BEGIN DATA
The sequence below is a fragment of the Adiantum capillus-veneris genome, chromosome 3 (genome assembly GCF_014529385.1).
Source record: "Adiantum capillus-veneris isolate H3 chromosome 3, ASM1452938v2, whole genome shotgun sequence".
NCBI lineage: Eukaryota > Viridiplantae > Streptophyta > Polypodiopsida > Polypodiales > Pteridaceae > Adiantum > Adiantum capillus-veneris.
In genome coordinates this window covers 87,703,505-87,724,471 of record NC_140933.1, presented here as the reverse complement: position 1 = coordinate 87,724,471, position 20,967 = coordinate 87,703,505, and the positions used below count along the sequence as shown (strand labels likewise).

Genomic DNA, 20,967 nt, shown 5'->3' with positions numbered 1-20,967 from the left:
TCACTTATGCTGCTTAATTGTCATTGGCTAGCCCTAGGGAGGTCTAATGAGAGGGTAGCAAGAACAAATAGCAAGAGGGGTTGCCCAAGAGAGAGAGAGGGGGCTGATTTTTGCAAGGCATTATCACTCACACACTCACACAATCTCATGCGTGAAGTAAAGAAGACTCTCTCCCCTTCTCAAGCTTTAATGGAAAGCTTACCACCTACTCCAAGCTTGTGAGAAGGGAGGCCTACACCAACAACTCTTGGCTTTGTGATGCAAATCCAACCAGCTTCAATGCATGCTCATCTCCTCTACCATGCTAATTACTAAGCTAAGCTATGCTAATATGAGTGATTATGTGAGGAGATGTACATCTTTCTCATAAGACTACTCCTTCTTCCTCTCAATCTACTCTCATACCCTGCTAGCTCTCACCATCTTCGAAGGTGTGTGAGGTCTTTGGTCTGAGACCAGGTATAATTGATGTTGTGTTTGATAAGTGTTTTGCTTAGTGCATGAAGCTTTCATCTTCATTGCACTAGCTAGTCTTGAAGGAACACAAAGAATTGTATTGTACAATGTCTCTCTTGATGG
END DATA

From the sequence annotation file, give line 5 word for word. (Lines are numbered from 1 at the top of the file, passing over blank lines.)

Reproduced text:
Genomic DNA, 20,967 nt, shown 5'->3' with positions numbered 1-20,967 from the left: